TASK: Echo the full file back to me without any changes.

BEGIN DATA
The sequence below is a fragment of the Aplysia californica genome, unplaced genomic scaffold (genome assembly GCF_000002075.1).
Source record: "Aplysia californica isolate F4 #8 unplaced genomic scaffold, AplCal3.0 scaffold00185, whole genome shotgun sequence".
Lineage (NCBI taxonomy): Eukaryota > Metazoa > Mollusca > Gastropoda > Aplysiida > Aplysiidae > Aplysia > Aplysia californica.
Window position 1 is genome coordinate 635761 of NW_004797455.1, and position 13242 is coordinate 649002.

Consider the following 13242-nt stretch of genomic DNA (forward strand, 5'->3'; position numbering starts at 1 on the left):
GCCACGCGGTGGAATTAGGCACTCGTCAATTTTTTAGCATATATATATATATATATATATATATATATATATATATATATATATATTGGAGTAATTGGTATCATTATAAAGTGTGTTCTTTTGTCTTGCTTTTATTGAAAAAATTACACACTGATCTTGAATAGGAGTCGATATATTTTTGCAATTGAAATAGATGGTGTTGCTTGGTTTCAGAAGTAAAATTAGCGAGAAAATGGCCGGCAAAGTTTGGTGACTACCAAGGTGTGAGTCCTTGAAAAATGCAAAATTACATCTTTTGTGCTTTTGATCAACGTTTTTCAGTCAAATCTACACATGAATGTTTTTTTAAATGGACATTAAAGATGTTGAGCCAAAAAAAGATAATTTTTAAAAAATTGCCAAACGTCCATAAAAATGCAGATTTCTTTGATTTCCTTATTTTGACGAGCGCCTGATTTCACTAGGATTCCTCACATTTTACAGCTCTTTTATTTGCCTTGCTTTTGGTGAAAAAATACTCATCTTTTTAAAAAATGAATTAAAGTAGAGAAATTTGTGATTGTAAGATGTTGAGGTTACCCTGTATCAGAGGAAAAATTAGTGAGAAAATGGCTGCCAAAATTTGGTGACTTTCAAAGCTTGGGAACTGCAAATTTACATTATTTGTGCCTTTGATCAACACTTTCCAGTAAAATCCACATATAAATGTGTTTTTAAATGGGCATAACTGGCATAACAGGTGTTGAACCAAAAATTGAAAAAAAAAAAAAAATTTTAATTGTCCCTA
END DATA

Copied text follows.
The sequence below is a fragment of the Aplysia californica genome, unplaced genomic scaffold (genome assembly GCF_000002075.1).
Source record: "Aplysia californica isolate F4 #8 unplaced genomic scaffold, AplCal3.0 scaffold00185, whole genome shotgun sequence".
Lineage (NCBI taxonomy): Eukaryota > Metazoa > Mollusca > Gastropoda > Aplysiida > Aplysiidae > Aplysia > Aplysia californica.
Window position 1 is genome coordinate 635761 of NW_004797455.1, and position 13242 is coordinate 649002.

Consider the following 13242-nt stretch of genomic DNA (forward strand, 5'->3'; position numbering starts at 1 on the left):
GCCACGCGGTGGAATTAGGCACTCGTCAATTTTTTAGCATATATATATATATATATATATATATATATATATATATATATATATATTGGAGTAATTGGTATCATTATAAAGTGTGTTCTTTTGTCTTGCTTTTATTGAAAAAATTACACACTGATCTTGAATAGGAGTCGATATATTTTTGCAATTGAAATAGATGGTGTTGCTTGGTTTCAGAAGTAAAATTAGCGAGAAAATGGCCGGCAAAGTTTGGTGACTACCAAGGTGTGAGTCCTTGAAAAATGCAAAATTACATCTTTTGTGCTTTTGATCAACGTTTTTCAGTCAAATCTACACATGAATGTTTTTTTAAATGGACATTAAAGATGTTGAGCCAAAAAAAGATAATTTTTAAAAAATTGCCAAACGTCCATAAAAATGCAGATTTCTTTGATTTCCTTATTTTGACGAGCGCCTGATTTCACTAGGATTCCTCACATTTTACAGCTCTTTTATTTGCCTTGCTTTTGGTGAAAAAATACTCATCTTTTTAAAAAATGAATTAAAGTAGAGAAATTTGTGATTGTAAGATGTTGAGGTTACCCTGTATCAGAGGAAAAATTAGTGAGAAAATGGCTGCCAAAATTTGGTGACTTTCAAAGCTTGGGAACTGCAAATTTACATTATTTGTGCCTTTGATCAACACTTTCCAGTAAAATCCACATATAAATGTGTTTTTAAATGGGCATAACTGGCATAACAGGTGTTGAACCAAAAATTGAAAAAAAAAAAAAAATTTTAATTGTCCCTA